Music Business For Dummies
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The biggest part of your business plan in the music business is the marketing. It’s one of the first lines on your expense sheet that investors look at to see if you budget enough to get the word out about . . . you. And if enough music fans learn about you and like your music, the quicker and easier those investors get paid back.

You may want the success, fame, and riches, but the first step is to pay back, with interest, those who paid for this project. It’s a music business plan, you’re being funded like a business, so you need to act like a business and realize that the business side enables dreams, goals, and creativity to flourish.

It’s easier to get a loan for $100,000 than it is to get a loan for $10,000 in most cases. Why? If you have a project or product that you want to sell, it costs $10,000, and that’s all you go after (which is something many bands did in approaching crowdfunding campaigns on Kickstarter or other smaller investors), you have the money to only create the product.

But then how does it get sold? You need to budget for marketing and advertising to get your product noticed by those who want to buy it.

The majority of the money goes to marketing

Planning the bulk of your budget to go toward marketing is the smartest choice you can make. Some models show a 90/10 or 80/20 split offers a higher level of success at a faster rate. This means that 90 percent of the budget goes toward marketing.

It’s all about the marketing to get the word out about you, your music, and your shows. That’s also why it’s easier to get $100,000 over $10,000 if you’re able to showcase that the bulk of the budget is spent on the marketing in order to make all that money back . . . plus some.

Get out of the mindset that you need to record in the most expensive studio with the most famous producers if you want to stay on a better budget. Ask any of your friends who are not musicians, and you just might find that they don’t really care where Nirvana recorded or that your producer worked with Counting Crows. It might impress a few people, but it’s not enough to bet that much of your recording budget.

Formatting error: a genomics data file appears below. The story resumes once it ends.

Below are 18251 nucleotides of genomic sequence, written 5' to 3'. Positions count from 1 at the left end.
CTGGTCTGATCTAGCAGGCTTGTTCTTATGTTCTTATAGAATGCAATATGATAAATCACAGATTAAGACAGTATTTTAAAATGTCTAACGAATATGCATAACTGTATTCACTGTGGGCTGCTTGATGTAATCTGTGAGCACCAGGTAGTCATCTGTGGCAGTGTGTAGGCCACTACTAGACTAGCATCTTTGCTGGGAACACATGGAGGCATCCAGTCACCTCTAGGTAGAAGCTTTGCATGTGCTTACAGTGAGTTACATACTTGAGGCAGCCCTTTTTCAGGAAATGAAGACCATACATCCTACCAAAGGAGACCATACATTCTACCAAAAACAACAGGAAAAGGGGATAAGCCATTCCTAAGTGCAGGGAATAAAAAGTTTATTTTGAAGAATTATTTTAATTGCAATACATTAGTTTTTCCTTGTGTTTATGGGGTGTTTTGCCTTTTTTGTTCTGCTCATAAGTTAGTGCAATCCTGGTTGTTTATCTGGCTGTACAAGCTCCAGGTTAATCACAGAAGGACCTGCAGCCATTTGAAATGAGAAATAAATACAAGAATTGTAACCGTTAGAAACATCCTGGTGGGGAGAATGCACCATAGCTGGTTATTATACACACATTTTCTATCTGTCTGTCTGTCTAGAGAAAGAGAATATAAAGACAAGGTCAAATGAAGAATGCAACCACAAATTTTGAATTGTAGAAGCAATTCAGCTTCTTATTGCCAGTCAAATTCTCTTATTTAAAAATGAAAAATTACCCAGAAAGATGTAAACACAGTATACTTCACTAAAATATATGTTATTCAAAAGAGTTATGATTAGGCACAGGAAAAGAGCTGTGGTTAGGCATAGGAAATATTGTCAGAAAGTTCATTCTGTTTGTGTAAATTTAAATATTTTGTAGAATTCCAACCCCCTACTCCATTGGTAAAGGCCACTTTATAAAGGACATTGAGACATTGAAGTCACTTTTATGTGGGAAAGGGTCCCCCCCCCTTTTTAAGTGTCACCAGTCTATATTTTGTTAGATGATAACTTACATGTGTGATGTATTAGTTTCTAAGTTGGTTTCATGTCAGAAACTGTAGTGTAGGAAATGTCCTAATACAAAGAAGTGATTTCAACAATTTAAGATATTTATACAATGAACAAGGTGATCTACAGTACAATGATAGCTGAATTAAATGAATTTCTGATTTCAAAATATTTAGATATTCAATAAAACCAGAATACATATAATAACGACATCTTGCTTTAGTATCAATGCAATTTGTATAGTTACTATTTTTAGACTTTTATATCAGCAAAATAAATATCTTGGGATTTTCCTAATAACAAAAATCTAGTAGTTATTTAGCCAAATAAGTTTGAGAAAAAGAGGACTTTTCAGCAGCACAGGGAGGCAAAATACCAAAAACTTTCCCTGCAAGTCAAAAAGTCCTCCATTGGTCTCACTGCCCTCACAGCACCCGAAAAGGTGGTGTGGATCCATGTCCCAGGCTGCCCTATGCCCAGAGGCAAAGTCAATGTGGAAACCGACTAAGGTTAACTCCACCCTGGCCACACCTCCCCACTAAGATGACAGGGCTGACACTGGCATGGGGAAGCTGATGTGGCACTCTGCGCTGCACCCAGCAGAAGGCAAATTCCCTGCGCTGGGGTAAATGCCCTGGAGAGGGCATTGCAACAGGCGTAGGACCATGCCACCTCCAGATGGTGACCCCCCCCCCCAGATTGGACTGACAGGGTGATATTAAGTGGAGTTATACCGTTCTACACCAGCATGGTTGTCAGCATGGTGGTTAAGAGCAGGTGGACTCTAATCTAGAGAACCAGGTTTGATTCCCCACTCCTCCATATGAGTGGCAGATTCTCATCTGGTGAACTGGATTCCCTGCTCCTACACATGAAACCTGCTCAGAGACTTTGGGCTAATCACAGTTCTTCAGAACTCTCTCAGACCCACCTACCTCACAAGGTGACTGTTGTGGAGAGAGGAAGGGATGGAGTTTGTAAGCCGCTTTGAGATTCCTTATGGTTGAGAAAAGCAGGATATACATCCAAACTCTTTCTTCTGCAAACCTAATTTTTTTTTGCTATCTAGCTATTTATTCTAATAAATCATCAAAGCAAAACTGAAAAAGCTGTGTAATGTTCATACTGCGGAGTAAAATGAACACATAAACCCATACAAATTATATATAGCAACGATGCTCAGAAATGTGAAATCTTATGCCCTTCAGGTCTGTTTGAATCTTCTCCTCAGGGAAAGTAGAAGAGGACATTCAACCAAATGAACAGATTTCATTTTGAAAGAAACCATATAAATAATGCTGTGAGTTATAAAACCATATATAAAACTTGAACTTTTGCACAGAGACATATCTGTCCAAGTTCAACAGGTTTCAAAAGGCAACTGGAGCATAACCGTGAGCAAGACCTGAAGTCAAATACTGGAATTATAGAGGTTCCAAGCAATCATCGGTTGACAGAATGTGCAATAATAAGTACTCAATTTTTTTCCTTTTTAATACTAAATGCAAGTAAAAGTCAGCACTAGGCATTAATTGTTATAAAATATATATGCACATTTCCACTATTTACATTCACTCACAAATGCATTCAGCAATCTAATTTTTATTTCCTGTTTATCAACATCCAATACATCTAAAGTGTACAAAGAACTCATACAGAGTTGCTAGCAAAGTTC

In covering all your other expenses, realize one of the biggest keys to a successfully funded and profitable music business plan is one that puts the focus on the marketing and budgets the least amount to get the best product built and market it the best way possible. That doesn’t mean to cut corners in the studio with producers, musicians, and the recording process as a whole.

It means you carefully and precisely budget as best you can and save where you can to allow as much as you can to go to marketing.

Market to get heard

No matter how amazing your music, your musicality, and your other musicians are, or how great you look, perform, or record, if the marketing isn’t in place, you’re not going to get noticed and move forward.

The music business is an oversaturated world, and without a marketing, publicity, promotion, and advertising presence to get the word out about you, your music, your project, your shows, and your merchandise, you might find yourself spinning in circles and not going anywhere.

About This Article

This article is from the book:

About the book author:

Loren Weisman is a music business consultant, speaker, and author who has been a part of over 700 albums. He also maintains TV production credits for three major networks and has served as a media consultant for many businesses in and out of the arts and entertainment fields. Loren is an executive producer and co-creator of Leveraging Smart, a new reality business TV show airing in 2016.

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